The presidentwill receive the President’s Daily Brief at 9:30 a.m. Biden at 11:30 a.m. will award the Medal of Honor to 83-year-old Ret. U.S. Army Col. Paris Davis for heroism during the Vietnam War. Biden will welcome German Chancellor Olaf Scholz to the White House for discussions at 2 p.m. The president will depart the White House for Wilmington, Del., at 3:45 p.m. to spend the weekend.
Vice President Harris will fly this morning to San Francisco to speak at a fundraiser at 12:30 p.m. PT in Hillsborough, Calif., accompanied by second gentleman Doug Emhoff. The vice president will hold a roundtable at 1:50 p.m. PT to discuss federal support for small businesses. Separately, Emhoff at 4 p.m. PT will visit East Oakland Development Center to talk to students about pursuing studies and careers in STEM fields, accompanied by NASA astronaut Yvonne Cagle and NASA Ames Center Director Eugene Tu. Harris and Emhoff will depart San Francisco tonight and fly to Los Angeles, arriving at 8:45 p.m. PT.
The secretary of State is in New Delhi. He participated in a morning breakfast meeting of Indo-Pacific quad foreign ministers from the United States, Australia, Japan and India. Blinken took part in a morning Raisina Dialogue conference panel about geopolitics among quad foreign ministers. He meets employees and families of the U.S. Mission in New Delhi at 10:30 a.m. local time, then meets with a group of female leaders from India before departing India today.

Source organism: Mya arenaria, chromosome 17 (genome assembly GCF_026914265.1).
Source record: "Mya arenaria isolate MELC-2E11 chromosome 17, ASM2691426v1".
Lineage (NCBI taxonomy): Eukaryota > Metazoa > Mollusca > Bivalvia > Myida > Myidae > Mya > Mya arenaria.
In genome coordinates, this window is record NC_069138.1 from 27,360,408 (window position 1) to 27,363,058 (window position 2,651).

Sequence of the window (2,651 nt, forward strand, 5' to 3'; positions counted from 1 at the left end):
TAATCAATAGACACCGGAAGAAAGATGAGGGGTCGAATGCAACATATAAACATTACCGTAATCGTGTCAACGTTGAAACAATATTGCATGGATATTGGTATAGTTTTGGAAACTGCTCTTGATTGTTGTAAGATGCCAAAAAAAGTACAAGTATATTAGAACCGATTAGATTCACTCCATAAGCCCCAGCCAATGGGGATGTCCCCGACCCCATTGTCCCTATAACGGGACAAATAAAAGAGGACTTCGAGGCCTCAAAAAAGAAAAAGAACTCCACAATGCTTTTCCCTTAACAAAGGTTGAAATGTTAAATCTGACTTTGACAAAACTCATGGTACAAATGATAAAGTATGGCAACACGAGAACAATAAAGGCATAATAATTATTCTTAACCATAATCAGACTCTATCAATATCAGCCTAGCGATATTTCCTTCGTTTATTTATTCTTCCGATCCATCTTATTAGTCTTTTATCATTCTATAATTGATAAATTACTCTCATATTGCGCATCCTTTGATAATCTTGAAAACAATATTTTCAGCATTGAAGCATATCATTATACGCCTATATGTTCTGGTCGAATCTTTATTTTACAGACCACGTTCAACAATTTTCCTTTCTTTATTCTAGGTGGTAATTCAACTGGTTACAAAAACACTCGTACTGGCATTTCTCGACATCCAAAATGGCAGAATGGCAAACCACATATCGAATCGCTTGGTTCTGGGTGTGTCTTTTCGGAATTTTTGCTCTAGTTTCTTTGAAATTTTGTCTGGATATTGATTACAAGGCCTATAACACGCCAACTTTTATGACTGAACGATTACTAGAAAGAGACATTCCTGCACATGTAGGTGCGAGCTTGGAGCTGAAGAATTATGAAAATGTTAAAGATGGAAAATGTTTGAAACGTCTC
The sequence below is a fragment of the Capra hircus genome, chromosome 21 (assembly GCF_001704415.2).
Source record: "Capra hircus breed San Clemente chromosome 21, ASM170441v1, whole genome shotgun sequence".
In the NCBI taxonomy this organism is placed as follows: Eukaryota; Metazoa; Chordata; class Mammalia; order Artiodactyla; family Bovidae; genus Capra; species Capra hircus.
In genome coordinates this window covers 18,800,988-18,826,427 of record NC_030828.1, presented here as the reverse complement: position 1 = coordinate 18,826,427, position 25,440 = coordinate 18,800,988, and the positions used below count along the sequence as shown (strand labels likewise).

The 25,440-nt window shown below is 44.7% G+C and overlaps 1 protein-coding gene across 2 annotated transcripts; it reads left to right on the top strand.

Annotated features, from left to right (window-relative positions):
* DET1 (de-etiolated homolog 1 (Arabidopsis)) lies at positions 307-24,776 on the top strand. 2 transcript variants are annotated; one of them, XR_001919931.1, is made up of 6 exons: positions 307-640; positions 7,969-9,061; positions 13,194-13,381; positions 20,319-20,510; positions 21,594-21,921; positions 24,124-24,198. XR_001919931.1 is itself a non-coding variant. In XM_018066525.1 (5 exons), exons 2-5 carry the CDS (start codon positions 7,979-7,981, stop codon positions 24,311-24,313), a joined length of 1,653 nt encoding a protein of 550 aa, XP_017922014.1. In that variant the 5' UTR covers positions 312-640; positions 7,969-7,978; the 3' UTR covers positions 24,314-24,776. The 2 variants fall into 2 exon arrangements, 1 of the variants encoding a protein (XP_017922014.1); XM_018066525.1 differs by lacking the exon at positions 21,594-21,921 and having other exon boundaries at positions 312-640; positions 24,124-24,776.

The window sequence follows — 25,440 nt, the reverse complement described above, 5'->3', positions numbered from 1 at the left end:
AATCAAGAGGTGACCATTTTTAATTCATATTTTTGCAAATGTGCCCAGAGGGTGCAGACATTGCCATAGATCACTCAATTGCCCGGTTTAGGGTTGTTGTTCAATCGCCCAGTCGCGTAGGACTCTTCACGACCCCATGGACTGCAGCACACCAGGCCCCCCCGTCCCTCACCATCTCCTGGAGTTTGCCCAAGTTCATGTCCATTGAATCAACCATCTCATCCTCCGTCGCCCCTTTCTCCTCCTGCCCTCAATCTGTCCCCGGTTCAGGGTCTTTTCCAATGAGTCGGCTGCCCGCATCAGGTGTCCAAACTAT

The White House daily press briefing is scheduled at 12:45 p.m.
? HEALTH & PANDEMIC
A new study published this week in the journal Nature Human Behavior, showed that across a group of mostly high-income countries — such as the United States, Belgium, Canada, Chile, Denmark and Switzerland — there were about 4 percent fewer preterm births than expected in spring 2020 at the start of the COVID-19 pandemic. The study’s authors estimated that at a global level, the change most likely added up to nearly 50,000 premature births averted in the first month of lockdown alone, findings that could help researchers better understand the causes of preterm birth, which remain frustratingly elusive to medical science (The New York Times).